A second wave of attacks began midday Friday after much of the eastern United States was affected in the morning. Sites affected included Etsy, ...
Wal-Mart’s Toyland microsite for children is drawing fire from the Campaign for a Commercial-Free Childhood, a consumer group.
Wal-Mart Corp.’s Toyland microsite for children is drawing fire from the Campaign for a Commercial-Free Childhood, a consumer group that charges the retail giant is “ruthlessly coming between parents and children and actively encouraging kids to nag for their holiday gifts.” It has called on its 7,000 members to write Wal-Mart to urge that the site be shut down.
Wal-Mart Corp. says the microsite, walmart.com/toyland, is “no different than the traditional paper wish lists that many retailers include in their annual toy books.”
At the site, animated elves Wally and Marty give a running commentary as a wide array of toys parade past on a conveyer belt. “If you show us what you want on your wish list, we’ll blast it off to your parents,” the elves say. “We’ll help plead your case.”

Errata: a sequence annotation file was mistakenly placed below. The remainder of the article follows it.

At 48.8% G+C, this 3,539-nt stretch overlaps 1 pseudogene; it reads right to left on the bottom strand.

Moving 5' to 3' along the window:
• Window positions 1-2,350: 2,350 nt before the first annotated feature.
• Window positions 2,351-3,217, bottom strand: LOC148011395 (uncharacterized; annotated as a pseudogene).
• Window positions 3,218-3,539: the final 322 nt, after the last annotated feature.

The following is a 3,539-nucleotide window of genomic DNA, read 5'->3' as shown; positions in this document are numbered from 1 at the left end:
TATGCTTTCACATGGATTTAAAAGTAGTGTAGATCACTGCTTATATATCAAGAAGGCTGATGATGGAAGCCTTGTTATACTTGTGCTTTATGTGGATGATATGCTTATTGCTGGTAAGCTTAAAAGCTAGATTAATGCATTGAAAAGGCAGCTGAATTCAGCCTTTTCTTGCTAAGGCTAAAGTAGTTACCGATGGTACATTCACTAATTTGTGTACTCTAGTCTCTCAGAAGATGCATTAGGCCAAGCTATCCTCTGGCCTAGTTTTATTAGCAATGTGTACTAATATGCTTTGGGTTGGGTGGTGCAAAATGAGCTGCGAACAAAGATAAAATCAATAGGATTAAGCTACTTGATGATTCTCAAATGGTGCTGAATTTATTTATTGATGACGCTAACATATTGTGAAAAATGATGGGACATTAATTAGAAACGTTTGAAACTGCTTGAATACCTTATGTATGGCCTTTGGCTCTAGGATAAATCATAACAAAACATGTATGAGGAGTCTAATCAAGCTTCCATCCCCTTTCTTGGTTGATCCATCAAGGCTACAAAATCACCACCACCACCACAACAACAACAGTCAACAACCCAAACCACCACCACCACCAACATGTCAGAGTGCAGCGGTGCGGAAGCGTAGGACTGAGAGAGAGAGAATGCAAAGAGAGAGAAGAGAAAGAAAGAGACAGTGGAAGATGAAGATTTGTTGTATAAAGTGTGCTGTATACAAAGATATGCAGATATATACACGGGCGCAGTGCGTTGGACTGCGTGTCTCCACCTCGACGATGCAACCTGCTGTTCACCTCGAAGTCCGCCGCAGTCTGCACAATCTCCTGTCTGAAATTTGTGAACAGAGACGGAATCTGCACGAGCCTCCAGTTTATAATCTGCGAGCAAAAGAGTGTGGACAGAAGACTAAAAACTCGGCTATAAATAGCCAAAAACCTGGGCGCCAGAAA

When a child clicks a Yes button indicating he wants the toy, he hears a round of applause, and the toy is boxed and put into a spaceship. Children are asked to enter their parents’ e-mail addresses so the spaceship carrying the wish list can be sent to their parents.
On its site, the child advocacy group notes that many of the toys are expensive or may be in conflict with parental values. “Yet children do not need a parent’s permission to enter Toyland, there is no age requirement to use the site and kids are encouraged to submit their parents’ e-mail addresses in order to send their wish list,” the group says.
Wal-Mart defends the program as a modern version of the Christmas list. “Making a list for Santa and sharing it with parents is a tradition that goes back as long as Santa,” Wal-Mart says in an e-mail. “Today’s parents certainly remember going through the Christmas catalogs and circling every other item. With the advent of technology, today’s kids are savvy about the online world.”
Wal-Mart adds that parents “have the same control that they’ve always had over what to do with that information.”